Washington County, Minnesota
|Washington County, Minnesota|
Location in the state of Minnesota
Minnesota's location in the U.S.
|Founded||October 27, 1849 |
|Named for||U.S. President George Washington|
|• Total||423.16 sq mi (1,096 km2)|
|• Land||391.70 sq mi (1,014 km2)|
|• Water||31.46 sq mi (81 km2), 7.43%|
|• Density||577.7/sq mi (222.8/km²)|
|Time zone||Central: UTC-6/-5|
- 1 History
- 2 Geography and native vegetation
- 3 Demographics
- 4 Politics and government
- 5 Economy
- 6 Points of interest
- 7 Communities
- 8 Superfund sites and environmental damage
- 9 Records
- 10 See also
- 11 References
- 12 External links
Washington County was one of the nine original counties created when the Minnesota Territory was organized in 1849. The county was officially established October 27, 1849, named after George Washington.
Early development in the area was on the St. Croix River, which now forms the boundary with Wisconsin on the county's eastern side. The river not only provided a means of transportation to move people upstream, but also move logs downstream. The area was heavily forested and the early economy was dependent on the logging and lumber industries.
The first settlement and seat was named Dacotah, and was located as early as 1838 in what is now northern Stillwater, where Brown's Creek flows into the St. Croix River. The creek's name is from the founder of this settlement, Joseph Renshaw Brown. However, a sawmill was built at Marine-on-St.-Croix in 1839, and another was built in the current location of downtown Stillwater in 1844. The success of these soon attracted the settlers from Dacotah, and Stillwater became the county seat in 1846.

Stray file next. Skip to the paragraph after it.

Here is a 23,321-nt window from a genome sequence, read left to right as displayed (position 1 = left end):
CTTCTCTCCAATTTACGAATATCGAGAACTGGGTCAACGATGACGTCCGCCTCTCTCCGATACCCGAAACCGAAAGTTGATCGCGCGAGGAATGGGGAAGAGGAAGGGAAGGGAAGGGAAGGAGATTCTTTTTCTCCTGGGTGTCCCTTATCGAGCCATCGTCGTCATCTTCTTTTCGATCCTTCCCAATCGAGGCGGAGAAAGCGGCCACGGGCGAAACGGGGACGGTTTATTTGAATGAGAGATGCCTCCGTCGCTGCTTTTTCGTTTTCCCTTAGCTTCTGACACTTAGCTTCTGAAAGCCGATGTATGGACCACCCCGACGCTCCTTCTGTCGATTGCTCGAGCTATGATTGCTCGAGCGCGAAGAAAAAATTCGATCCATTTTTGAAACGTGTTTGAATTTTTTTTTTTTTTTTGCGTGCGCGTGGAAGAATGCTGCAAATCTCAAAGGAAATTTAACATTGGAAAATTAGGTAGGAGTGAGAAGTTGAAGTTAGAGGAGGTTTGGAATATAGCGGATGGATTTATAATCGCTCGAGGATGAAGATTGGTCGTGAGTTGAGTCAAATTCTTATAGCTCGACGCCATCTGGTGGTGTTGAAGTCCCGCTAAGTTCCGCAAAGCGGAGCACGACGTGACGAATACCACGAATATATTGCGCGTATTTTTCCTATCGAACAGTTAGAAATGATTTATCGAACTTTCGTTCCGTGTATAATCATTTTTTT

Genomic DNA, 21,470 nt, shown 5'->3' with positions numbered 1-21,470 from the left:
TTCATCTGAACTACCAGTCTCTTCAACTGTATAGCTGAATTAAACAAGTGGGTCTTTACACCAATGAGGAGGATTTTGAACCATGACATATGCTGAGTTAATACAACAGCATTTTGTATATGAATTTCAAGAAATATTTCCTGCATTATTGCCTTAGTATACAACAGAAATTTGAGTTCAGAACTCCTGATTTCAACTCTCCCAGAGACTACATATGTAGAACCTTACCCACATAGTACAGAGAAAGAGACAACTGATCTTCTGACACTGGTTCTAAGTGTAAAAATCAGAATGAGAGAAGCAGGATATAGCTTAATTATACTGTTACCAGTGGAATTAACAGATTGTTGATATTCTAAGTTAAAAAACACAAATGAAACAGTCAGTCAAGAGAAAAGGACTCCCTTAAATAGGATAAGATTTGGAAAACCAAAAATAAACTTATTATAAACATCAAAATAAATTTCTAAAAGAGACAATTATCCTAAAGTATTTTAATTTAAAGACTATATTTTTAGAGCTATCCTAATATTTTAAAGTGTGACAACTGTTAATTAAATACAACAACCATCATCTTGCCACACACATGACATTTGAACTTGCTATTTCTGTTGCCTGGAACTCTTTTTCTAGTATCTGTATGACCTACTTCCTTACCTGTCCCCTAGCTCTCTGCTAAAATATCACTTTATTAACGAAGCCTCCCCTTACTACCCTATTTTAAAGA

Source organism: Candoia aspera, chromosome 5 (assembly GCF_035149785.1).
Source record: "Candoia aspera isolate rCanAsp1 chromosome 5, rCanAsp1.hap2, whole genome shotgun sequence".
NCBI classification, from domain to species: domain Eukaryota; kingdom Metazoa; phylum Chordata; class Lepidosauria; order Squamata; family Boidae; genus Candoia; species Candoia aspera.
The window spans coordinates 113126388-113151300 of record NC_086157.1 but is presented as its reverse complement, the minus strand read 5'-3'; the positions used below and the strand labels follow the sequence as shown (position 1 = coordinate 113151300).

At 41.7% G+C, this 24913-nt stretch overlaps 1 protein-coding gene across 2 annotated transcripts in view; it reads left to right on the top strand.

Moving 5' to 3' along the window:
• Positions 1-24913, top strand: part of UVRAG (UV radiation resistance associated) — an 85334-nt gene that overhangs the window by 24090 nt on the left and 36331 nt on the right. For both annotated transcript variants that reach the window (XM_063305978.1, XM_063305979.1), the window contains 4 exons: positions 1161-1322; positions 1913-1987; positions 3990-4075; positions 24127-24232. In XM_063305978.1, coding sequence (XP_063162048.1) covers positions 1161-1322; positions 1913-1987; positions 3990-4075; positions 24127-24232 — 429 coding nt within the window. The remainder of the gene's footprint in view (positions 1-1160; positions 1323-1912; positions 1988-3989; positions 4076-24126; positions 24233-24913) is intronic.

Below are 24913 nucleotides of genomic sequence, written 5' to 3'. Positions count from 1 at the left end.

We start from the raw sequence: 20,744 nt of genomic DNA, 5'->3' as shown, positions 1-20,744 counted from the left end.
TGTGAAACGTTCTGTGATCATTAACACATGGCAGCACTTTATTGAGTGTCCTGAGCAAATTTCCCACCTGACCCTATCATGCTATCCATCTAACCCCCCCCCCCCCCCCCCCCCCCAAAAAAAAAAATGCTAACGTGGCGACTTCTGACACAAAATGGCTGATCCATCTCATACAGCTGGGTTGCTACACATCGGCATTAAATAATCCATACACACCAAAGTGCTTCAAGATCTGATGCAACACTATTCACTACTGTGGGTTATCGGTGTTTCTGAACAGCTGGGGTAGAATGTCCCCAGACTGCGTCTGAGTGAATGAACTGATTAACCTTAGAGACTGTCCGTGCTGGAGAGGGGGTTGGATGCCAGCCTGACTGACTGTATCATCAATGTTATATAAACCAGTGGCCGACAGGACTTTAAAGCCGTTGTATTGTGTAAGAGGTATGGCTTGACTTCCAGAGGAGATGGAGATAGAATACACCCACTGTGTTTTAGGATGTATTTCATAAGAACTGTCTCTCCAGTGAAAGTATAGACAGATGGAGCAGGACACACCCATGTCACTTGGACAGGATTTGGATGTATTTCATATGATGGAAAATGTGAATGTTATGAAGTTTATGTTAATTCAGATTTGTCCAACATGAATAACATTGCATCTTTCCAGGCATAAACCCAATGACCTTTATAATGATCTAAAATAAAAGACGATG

During this early period, the region was part of the Wisconsin Territory, but Wisconsin became a state in 1848. Brown and other leaders called together settlers in this now-ungoverned territory to what has become known as the "Stillwater Convention" on August 26, 1848. Held in John McKusick’s store, the settlers drafted a Memorial to Congress that a new territory be created with the name “Minnesota,” and elected Henry Hastings Sibley to deliver this citizen’s petition to the U.S. Congress. Because of this convention, Stillwater calls itself the “Birthplace of Minnesota.”
After officially becoming a territory, growth continued, with the first Sheriff of Washington County appointed by Governor Alexander Ramsey in 1849, and the county's school district founded in 1850.
After the forests were depleted, the economy of Washington County became primarily agricultural. With the growth of neighboring Ramsey County and St. Paul, some of Washington County developed based on tourism and recreation, as with Mahtomedi and Landfall. Late in the 20th century, the population greatly increased with the suburban expansion of St. Paul.
Geography and native vegetation